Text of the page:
Willem the inline injector pumps on the old diesels, like your TD42 and the toyota 2H will usually outlast the actual engine as long as they haven't been subjected to dirty fuel, water in the fuel etc or the engine oil change periods have been neglected.
The inline pumps are cooled and lubricated by engine oil from the sump, they usually incorporate a mechanical lift pump on the inlet side, the Toyota ones have a brass gauze filter on the banjo where the fuel line comes from the tank, not sure about the nissan ones.
The later engines have rotary pumps which look a bit like a distributor on a petrol engine, they do wear out as they are cooled and lubricated by the fuel so any restrictions which cause low fuel flow (dirty filters, low quality fuel, fuel with low lubricity like low sulphur diesel) or cause the fuel to stop (like when people run their Toyota's till the engine coughs before changing tanks) lead to premature wear which causes hard hot starting and poor performance.
that is part of the reason that older engines aren't suited to low sulphur fuel, the pump internals are 'softer' which can't handle the low lubricity.
But as has been said they will rarely just kark it unless the drive from the engine is broken. there will be symptoms of impending doom ;-)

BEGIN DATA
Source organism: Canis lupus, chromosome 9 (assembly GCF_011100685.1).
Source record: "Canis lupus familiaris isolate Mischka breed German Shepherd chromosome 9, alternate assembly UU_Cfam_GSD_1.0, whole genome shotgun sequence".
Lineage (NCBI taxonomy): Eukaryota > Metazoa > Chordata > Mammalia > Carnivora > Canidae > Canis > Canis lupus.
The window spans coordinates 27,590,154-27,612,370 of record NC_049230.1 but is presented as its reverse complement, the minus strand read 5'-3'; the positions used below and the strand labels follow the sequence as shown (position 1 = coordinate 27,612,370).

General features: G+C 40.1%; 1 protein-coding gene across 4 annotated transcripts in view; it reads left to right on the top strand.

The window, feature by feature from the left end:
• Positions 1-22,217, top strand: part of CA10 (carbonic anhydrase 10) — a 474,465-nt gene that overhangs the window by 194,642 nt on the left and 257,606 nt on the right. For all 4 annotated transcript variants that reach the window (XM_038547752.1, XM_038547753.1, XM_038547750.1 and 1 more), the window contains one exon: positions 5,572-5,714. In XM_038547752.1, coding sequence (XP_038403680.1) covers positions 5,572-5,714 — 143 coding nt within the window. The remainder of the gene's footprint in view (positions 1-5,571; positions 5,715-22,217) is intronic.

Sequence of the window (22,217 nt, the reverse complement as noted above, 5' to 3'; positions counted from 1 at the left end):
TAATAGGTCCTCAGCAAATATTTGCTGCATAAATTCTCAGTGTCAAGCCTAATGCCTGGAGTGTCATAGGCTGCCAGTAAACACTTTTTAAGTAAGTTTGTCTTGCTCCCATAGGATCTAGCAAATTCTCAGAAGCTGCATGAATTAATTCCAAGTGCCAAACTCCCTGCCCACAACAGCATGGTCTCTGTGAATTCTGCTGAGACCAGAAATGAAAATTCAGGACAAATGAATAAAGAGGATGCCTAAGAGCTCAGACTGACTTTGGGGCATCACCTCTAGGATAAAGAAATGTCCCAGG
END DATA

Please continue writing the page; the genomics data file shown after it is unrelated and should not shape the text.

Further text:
Peter
1996 Oka Motorhome

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AnswerID: 175229

Follow Up By: Willem - Sunday, May 28, 2006 at 19:13

Sunday, May 28, 2006 at 19:13
Thanks Peter.

My reason behind the question is

1. The truck has 314,000 on the clock
2. I am departing to some really remote areas soon.

I bought the truck at 260,000km. The service book said it had been serviced regularly but the last 100,000km the service book was not filled in every time.

I have now done 54,000km with it of which some were very hard treks. I change the oil and filters every 5000km. I use Flash Lube fuel additive with every tank full and I have had no water or filter problems with the vehicle. The truck runs very sweetly and has adquate power for an 85kw engine. It blows a little black smoke when towing uphill or accellerating but not continuously.

Yes, I have heard of injector problems with other vehicles when people run out of fuel. They are too lazy to bleed the system and crank immediately after refuelling and this buggers the injector pump. This is especially prevalent with newer diesels so I am told.

Cheers
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FollowupID: 431316

Reply By: Footloose - Sunday, May 28, 2006 at 19:28

Sunday, May 28, 2006 at 19:28
Willem, you will know when somethings wrong. The following vehicles occupants wont be able to breathe or see !!! :))))))))
AnswerID: 175241

Follow Up By: Member - Axle - Sunday, May 28, 2006 at 21:03

Sunday, May 28, 2006 at 21:03
Thats the most fair dinkum & funniest reply for this post so far!!!

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FollowupID: 431342

Follow Up By: Footloose - Sunday, May 28, 2006 at 21:07

Sunday, May 28, 2006 at 21:07
Fair dinkum, funny ...yep, I'm that sort of guy.......sadly :))
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FollowupID: 431344

Reply By: Member - Phil G (SA) - Sunday, May 28, 2006 at 19:44

Sunday, May 28, 2006 at 19:44
Willem,

I thought the injectors were a 70-80,000km item on the Patrols - a lot of them seem to blow smoke up hills.